As per the recent numbers released by NPCIL for December 2023, the UPI transactions increased 54 percent year-on-year to Rs 18.23 lakh crore along with a 42 percent yearly increase in the number of transactions at 12.02 billion.
4. Increased Human Capital Formation
Increased availability of skilled labour is essential for improved efficiency and increase in the overall output. The review notes that initiatives taken by the union government such as the National Skill Development Mission combined with the separate initiatives of the state government will help increase the human capital formation vis a vis better productivity.
5. Tech progress through international collaborations
The most prominent example of this part the explanation is the Production Linked Incentive scheme of the government. This scheme is seeing active participation of global giants, especially in the sectors of telecom and automobile.
Launched in March 2020 only for three industries, mobile and allied component manufacturing, electrical component manufacturing, and medical devices, the PLI programme was later extended to cover 14 sectors in all.
In this, the government offers financial incentives, for a limited period, to domestic and foreign companies for manufacturing their products in India. These incentives are determined as a proportion of their manufacturing output.
As per the review of the CEA, the PLI schemes have led to production/sales worth Rs 8.7 lakh crore and generated employment for close to 7 lakh people.
PLI-linked exports have been in excess of Rs 3.4 lakh crore and 176 MSMEs have directly benefited from the scheme.
6. Increased Ease of Doing Business
The review observes that a gradual improvement in the ease of doing business in India has increasingly made the investment climate favourable.
As per the World Bank’s ease of doing business ranking declared last in 2019, India had jumped 79 positions from 142nd in 2014 to 63rd in 2019.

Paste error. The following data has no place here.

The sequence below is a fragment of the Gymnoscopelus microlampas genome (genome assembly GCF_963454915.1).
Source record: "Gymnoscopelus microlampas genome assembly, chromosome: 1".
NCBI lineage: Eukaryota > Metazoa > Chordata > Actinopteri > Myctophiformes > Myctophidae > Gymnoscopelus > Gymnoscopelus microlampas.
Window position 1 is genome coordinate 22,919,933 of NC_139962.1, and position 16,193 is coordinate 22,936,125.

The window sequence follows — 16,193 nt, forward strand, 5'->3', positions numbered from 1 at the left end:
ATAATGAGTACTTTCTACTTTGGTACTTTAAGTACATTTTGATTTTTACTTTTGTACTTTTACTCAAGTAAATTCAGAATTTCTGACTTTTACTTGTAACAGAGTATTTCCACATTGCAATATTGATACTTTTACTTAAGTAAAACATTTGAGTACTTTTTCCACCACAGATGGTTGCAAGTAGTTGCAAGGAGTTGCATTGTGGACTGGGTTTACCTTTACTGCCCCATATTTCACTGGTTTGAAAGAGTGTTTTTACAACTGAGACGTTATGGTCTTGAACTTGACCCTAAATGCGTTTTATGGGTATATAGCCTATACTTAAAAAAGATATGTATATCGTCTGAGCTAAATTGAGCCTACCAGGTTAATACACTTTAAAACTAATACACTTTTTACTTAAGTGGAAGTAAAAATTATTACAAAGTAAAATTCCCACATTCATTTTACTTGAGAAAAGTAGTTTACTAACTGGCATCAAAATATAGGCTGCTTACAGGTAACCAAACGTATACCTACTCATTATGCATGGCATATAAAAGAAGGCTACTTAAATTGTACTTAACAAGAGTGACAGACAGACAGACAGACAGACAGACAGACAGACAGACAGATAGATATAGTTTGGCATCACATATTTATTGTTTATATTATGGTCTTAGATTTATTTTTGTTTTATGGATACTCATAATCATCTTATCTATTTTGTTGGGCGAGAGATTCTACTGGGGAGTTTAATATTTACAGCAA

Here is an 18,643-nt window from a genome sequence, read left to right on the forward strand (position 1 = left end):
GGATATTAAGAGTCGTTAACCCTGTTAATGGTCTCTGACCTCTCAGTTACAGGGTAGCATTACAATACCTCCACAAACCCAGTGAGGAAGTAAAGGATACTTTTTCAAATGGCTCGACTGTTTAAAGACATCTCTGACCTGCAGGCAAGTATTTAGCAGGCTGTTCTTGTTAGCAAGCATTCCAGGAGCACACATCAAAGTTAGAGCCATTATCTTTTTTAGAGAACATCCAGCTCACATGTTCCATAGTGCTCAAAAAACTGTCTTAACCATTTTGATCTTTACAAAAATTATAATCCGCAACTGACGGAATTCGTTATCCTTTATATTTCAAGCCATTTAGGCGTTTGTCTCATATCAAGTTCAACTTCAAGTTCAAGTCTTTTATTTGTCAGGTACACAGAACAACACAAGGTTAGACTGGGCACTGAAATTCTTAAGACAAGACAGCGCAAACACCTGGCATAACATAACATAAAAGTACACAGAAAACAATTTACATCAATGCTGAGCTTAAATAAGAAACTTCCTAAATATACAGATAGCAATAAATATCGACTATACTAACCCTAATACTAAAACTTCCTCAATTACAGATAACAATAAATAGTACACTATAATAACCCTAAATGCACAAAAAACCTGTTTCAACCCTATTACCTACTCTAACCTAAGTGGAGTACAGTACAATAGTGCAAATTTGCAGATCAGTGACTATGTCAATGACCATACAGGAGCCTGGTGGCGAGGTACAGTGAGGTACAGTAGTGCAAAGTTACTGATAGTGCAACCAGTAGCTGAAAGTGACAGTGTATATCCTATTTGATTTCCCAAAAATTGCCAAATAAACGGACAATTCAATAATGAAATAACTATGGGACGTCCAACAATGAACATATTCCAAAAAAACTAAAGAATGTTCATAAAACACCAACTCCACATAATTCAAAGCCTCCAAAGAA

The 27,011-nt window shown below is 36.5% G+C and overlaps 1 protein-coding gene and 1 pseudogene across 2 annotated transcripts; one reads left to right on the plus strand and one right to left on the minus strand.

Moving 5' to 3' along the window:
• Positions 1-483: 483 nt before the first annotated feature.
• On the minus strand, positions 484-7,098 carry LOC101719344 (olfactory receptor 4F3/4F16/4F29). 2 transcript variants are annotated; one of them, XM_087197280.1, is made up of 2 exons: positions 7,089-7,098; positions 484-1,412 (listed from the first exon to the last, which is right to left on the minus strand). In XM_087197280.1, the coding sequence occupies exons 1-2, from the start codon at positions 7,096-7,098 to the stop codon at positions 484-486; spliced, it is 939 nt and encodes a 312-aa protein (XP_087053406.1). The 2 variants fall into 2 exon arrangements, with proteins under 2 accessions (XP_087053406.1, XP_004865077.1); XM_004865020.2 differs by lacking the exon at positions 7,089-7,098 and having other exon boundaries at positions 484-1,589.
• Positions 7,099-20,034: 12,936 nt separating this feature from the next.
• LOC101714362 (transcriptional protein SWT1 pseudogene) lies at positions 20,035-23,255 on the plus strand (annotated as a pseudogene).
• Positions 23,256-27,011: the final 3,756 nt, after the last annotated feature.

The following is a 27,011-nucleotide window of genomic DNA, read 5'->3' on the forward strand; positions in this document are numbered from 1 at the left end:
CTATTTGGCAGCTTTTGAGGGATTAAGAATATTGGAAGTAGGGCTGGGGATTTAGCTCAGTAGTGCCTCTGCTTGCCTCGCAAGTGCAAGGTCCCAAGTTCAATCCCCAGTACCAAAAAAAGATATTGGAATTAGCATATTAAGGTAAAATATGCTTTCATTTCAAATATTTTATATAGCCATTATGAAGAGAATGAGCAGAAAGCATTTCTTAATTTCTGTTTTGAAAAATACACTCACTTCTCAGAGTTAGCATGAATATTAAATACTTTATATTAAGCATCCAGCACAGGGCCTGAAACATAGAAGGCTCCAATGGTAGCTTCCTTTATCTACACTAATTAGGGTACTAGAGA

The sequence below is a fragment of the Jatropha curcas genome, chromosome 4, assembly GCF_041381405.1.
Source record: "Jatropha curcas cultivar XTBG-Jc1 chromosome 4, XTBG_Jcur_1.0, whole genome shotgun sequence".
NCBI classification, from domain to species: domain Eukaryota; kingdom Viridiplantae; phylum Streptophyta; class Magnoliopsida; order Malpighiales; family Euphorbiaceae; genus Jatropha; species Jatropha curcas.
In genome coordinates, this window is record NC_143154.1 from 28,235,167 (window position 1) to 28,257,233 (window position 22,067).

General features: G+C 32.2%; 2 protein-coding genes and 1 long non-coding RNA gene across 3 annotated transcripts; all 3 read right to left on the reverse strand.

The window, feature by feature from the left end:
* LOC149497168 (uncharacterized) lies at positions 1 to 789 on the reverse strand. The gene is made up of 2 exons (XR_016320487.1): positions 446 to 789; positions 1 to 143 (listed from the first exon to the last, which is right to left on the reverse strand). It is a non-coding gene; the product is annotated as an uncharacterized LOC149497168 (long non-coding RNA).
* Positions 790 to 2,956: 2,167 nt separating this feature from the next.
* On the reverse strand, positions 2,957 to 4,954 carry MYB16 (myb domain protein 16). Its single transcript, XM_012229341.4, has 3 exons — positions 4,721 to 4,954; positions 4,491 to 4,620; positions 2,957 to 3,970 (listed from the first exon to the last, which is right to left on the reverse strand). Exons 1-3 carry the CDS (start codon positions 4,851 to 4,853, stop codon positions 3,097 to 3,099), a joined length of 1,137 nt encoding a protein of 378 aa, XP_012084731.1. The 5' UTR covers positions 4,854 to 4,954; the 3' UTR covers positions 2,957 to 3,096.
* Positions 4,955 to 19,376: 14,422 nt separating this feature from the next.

According to experts, persistent emphasis of the government on undoing redundant laws that hindered business activity, push for single window clearances and the global China+1 strategy that favours India will go a long way in keeping the India growth story moving.
Highlighting the relevance of making India a USD 7 trillion economy by 2030, the review said, "This will be a significant milestone in the journey to delivering a quality of life and ensuring a standard of living that not only matches but exceeds the aspirations of the Indian people."
Staff Writer at Swarajya
An appeal from Swarajya
At Swarajya, we rely on our readers' support through subscriptions to sustain our media platform. Unlike larger conglomerates, we are unable to relentlessly chase advertising money — our model is largely built on your patronage.
Your support has never been more crucial. We work tirelessly to deliver 10-15 high-quality articles daily, ensuring you receive insightful content from 7 AM to 10 PM.
If you believe India's story has to be articulated in a way it has never been done before without shrugging it off, become a patron (or) subscribe now for ₹̶2̶4̶0̶0̶ ₹1999 and get 12 print issues, unlimited digital access for 1 year, a special India that is Bharat T-shirt (Offer ends soon).
We are counting on you!